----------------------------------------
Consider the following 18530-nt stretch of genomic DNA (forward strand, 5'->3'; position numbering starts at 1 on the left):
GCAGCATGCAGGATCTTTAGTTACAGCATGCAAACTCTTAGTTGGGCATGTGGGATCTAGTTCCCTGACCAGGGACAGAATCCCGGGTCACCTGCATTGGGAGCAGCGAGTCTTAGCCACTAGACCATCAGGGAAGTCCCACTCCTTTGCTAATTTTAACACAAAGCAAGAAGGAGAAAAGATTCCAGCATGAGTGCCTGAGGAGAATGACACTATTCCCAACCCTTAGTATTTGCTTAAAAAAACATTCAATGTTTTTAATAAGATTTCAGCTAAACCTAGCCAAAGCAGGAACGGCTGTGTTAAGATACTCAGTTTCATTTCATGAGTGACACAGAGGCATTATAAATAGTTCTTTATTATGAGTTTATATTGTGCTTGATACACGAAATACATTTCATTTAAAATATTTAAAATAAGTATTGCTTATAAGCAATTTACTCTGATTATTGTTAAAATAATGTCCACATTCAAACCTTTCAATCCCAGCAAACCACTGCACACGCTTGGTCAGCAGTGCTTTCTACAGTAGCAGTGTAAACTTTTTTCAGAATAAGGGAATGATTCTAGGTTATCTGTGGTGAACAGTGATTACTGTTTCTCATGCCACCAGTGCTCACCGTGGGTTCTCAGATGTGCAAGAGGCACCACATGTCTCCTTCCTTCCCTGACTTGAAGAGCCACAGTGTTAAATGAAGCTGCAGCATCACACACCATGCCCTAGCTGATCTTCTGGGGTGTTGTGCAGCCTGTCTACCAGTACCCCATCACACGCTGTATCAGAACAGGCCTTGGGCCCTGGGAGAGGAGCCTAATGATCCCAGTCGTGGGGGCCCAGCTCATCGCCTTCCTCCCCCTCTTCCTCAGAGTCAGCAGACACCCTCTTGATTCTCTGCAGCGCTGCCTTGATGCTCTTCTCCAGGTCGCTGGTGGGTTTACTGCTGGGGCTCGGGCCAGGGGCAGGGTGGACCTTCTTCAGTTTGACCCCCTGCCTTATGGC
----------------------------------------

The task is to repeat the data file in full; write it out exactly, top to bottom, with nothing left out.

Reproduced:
Consider the following 18530-nt stretch of genomic DNA (forward strand, 5'->3'; position numbering starts at 1 on the left):
GCAGCATGCAGGATCTTTAGTTACAGCATGCAAACTCTTAGTTGGGCATGTGGGATCTAGTTCCCTGACCAGGGACAGAATCCCGGGTCACCTGCATTGGGAGCAGCGAGTCTTAGCCACTAGACCATCAGGGAAGTCCCACTCCTTTGCTAATTTTAACACAAAGCAAGAAGGAGAAAAGATTCCAGCATGAGTGCCTGAGGAGAATGACACTATTCCCAACCCTTAGTATTTGCTTAAAAAAACATTCAATGTTTTTAATAAGATTTCAGCTAAACCTAGCCAAAGCAGGAACGGCTGTGTTAAGATACTCAGTTTCATTTCATGAGTGACACAGAGGCATTATAAATAGTTCTTTATTATGAGTTTATATTGTGCTTGATACACGAAATACATTTCATTTAAAATATTTAAAATAAGTATTGCTTATAAGCAATTTACTCTGATTATTGTTAAAATAATGTCCACATTCAAACCTTTCAATCCCAGCAAACCACTGCACACGCTTGGTCAGCAGTGCTTTCTACAGTAGCAGTGTAAACTTTTTTCAGAATAAGGGAATGATTCTAGGTTATCTGTGGTGAACAGTGATTACTGTTTCTCATGCCACCAGTGCTCACCGTGGGTTCTCAGATGTGCAAGAGGCACCACATGTCTCCTTCCTTCCCTGACTTGAAGAGCCACAGTGTTAAATGAAGCTGCAGCATCACACACCATGCCCTAGCTGATCTTCTGGGGTGTTGTGCAGCCTGTCTACCAGTACCCCATCACACGCTGTATCAGAACAGGCCTTGGGCCCTGGGAGAGGAGCCTAATGATCCCAGTCGTGGGGGCCCAGCTCATCGCCTTCCTCCCCCTCTTCCTCAGAGTCAGCAGACACCCTCTTGATTCTCTGCAGCGCTGCCTTGATGCTCTTCTCCAGGTCGCTGGTGGGTTTACTGCTGGGGCTCGGGCCAGGGGCAGGGTGGACCTTCTTCAGTTTGACCCCCTGCCTTATGGC